Carrot and Red Wine Soup

The soup I paired the wine with was a roasted carrot, onion, and Malbec soup with some changes. Rather than using Malbec in the recipe, I used the cheap Cabernet Sauvignon that comes in the 4-pack. We had a ton of carrots from our CSA, so coming up with three pounds of carrots to cut up and roast wasn’t too difficult. I cut the carrots into sticks, and added three onions, thickly sliced, to the cookie sheets (the onions we had were smaller, and I’m glad I added extra. Many of the onions got a little too roasted!). I tossed the veggies in olive oil, salt, and pepper, and then put them into the 450 degree oven for 45 minutes. Like I said, they got a bit too roasted, so I think 30 minutes will be perfect next time.  When the carrots and onions were looking roasted, I put them into our Dutch oven, where I’d melted 2 tbsp. of butter. I sautéed the vegetables in the butter for a few minutes, and then added half the small bottle of Cabernet. Once the Cab had cooked off for a few minutes, I added a 32 oz. box plus 2 cups of chicken broth to the pot, added two bay leafs, and brought the soup to a boil. Once it reached a boil, I reduced the heat to a simmer, and let it do its thing for 45 minutes while I worked on the side dish. I removed the bay leaves, put it in the blender to puree it, and then garnished each serving with a tablespoon of olive oil drizzled over the top and yogurt.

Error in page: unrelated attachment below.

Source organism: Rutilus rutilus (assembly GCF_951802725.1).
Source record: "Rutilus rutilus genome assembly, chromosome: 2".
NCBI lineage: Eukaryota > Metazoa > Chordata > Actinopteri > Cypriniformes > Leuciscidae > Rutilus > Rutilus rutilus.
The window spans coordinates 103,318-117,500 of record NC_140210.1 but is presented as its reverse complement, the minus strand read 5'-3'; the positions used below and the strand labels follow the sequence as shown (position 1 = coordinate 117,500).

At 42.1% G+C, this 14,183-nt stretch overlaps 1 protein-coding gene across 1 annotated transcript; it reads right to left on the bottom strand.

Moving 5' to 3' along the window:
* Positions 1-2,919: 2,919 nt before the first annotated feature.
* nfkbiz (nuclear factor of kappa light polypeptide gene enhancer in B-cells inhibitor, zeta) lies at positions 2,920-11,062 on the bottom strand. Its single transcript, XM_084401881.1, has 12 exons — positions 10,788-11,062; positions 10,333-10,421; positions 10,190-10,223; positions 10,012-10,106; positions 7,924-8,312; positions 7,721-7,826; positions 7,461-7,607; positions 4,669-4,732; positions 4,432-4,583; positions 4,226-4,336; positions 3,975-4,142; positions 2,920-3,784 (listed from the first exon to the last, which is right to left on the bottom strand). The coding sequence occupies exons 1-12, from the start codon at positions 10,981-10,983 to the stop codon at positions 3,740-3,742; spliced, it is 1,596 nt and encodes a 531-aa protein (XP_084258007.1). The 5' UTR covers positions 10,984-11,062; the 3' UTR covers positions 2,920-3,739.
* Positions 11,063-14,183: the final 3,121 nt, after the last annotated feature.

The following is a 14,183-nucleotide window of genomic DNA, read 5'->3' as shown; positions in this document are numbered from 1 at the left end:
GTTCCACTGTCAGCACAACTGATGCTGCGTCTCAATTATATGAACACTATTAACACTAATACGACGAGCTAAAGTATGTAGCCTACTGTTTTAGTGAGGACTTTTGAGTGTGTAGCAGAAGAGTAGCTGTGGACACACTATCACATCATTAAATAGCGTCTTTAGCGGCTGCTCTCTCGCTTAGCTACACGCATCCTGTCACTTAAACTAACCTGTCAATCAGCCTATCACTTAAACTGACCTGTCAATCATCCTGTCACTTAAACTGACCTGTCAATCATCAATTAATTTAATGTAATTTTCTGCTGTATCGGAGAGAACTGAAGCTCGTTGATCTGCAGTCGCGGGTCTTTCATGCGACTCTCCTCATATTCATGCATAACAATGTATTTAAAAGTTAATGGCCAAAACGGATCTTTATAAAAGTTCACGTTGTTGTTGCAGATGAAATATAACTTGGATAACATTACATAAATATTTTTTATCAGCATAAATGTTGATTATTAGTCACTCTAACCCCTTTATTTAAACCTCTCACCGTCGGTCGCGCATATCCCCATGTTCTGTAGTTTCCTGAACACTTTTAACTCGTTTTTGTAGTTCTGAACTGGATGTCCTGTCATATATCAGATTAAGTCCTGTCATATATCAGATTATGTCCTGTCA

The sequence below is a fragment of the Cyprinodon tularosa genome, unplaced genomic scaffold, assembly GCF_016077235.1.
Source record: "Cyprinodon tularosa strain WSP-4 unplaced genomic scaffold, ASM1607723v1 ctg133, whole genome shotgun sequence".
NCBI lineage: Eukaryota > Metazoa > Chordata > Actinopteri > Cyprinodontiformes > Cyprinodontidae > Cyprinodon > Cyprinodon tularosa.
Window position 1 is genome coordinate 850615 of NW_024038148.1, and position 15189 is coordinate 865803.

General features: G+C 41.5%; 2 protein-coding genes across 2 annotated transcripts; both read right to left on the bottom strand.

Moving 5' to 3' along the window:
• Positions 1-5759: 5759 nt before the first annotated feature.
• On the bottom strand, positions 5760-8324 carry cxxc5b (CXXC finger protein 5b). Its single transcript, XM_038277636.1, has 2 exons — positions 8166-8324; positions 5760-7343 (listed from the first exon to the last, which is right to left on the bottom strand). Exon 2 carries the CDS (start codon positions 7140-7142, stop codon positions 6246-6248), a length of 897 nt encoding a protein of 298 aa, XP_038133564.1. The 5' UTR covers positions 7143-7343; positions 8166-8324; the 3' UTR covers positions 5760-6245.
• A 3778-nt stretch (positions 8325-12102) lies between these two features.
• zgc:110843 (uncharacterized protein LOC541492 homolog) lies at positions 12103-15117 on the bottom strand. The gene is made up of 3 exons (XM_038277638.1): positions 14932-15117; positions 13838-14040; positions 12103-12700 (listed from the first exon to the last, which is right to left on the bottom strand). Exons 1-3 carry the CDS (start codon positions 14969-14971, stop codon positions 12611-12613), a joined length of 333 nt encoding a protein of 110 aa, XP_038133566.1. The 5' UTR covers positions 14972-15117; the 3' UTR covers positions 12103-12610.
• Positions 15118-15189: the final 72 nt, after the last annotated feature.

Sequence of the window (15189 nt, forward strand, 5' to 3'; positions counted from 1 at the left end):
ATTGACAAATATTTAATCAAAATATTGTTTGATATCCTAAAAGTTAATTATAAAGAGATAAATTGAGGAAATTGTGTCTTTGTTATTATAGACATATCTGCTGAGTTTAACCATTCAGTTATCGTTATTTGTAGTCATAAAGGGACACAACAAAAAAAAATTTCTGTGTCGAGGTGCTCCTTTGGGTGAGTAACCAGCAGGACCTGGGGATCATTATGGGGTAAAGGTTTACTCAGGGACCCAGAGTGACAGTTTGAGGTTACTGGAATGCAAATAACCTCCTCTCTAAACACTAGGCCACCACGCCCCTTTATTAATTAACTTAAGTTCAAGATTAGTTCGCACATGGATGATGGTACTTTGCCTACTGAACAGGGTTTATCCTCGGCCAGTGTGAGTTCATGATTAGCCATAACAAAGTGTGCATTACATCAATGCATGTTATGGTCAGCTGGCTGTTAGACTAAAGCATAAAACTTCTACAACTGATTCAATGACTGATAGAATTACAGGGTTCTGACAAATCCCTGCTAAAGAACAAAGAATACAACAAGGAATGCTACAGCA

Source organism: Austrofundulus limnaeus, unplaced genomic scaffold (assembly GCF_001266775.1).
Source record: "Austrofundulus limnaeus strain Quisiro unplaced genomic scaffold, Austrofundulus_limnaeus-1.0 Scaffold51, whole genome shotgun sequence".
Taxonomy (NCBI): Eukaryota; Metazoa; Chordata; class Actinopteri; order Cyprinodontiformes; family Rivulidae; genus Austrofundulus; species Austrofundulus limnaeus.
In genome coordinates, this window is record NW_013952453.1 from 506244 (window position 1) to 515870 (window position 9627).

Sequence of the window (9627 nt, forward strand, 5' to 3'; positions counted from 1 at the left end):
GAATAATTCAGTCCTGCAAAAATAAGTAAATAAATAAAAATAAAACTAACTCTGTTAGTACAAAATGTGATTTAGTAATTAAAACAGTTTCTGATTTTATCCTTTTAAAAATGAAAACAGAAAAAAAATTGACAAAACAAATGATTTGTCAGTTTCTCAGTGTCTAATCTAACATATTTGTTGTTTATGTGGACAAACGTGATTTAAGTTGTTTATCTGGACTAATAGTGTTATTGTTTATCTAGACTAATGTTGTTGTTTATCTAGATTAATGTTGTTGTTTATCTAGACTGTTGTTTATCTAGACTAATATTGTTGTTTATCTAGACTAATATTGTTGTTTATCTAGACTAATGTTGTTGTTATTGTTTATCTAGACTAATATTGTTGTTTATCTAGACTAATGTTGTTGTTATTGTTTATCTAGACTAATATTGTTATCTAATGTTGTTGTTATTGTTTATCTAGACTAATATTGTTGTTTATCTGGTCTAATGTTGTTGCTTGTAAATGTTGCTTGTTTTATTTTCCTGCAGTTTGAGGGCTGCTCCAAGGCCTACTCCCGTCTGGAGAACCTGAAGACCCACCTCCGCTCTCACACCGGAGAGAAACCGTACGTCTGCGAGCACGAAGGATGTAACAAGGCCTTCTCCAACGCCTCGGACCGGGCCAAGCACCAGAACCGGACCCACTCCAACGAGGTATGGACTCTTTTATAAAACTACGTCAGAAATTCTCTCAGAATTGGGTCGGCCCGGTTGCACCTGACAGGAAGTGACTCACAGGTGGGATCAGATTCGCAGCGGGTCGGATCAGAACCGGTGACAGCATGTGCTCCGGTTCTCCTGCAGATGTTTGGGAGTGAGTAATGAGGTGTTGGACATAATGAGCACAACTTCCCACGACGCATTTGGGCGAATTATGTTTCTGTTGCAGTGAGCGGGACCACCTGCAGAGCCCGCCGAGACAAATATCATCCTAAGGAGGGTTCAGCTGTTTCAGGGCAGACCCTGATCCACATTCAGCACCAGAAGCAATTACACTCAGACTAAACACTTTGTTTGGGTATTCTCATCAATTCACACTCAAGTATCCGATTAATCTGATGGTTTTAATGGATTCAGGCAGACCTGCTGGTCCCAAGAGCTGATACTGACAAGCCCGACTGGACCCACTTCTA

With the soup, the Malbec was tamed. The soup highlighted the coffee and chocolate flavors in the wine. It really highlighted how dry and tannic the wine was; Wining husband found it a bit bitter on the back-end. In all, it was a decently good pairing.